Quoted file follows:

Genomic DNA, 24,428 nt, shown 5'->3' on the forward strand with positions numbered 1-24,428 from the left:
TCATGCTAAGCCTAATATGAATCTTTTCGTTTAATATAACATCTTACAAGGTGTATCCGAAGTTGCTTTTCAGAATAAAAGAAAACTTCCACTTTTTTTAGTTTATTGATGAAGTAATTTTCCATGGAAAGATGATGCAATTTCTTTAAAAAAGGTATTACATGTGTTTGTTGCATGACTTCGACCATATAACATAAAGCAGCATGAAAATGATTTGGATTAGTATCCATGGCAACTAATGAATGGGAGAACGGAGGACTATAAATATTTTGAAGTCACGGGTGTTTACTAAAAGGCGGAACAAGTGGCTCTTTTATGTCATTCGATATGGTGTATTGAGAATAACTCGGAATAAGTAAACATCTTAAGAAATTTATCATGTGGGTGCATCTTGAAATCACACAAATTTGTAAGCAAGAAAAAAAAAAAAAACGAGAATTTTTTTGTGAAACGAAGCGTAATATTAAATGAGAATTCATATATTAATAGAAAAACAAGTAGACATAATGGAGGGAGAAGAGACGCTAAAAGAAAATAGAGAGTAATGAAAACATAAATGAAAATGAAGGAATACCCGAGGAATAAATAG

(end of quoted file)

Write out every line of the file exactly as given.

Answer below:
Genomic DNA, 24,428 nt, shown 5'->3' on the forward strand with positions numbered 1-24,428 from the left:
TCATGCTAAGCCTAATATGAATCTTTTCGTTTAATATAACATCTTACAAGGTGTATCCGAAGTTGCTTTTCAGAATAAAAGAAAACTTCCACTTTTTTTAGTTTATTGATGAAGTAATTTTCCATGGAAAGATGATGCAATTTCTTTAAAAAAGGTATTACATGTGTTTGTTGCATGACTTCGACCATATAACATAAAGCAGCATGAAAATGATTTGGATTAGTATCCATGGCAACTAATGAATGGGAGAACGGAGGACTATAAATATTTTGAAGTCACGGGTGTTTACTAAAAGGCGGAACAAGTGGCTCTTTTATGTCATTCGATATGGTGTATTGAGAATAACTCGGAATAAGTAAACATCTTAAGAAATTTATCATGTGGGTGCATCTTGAAATCACACAAATTTGTAAGCAAGAAAAAAAAAAAAAACGAGAATTTTTTTGTGAAACGAAGCGTAATATTAAATGAGAATTCATATATTAATAGAAAAACAAGTAGACATAATGGAGGGAGAAGAGACGCTAAAAGAAAATAGAGAGTAATGAAAACATAAATGAAAATGAAGGAATACCCGAGGAATAAATAG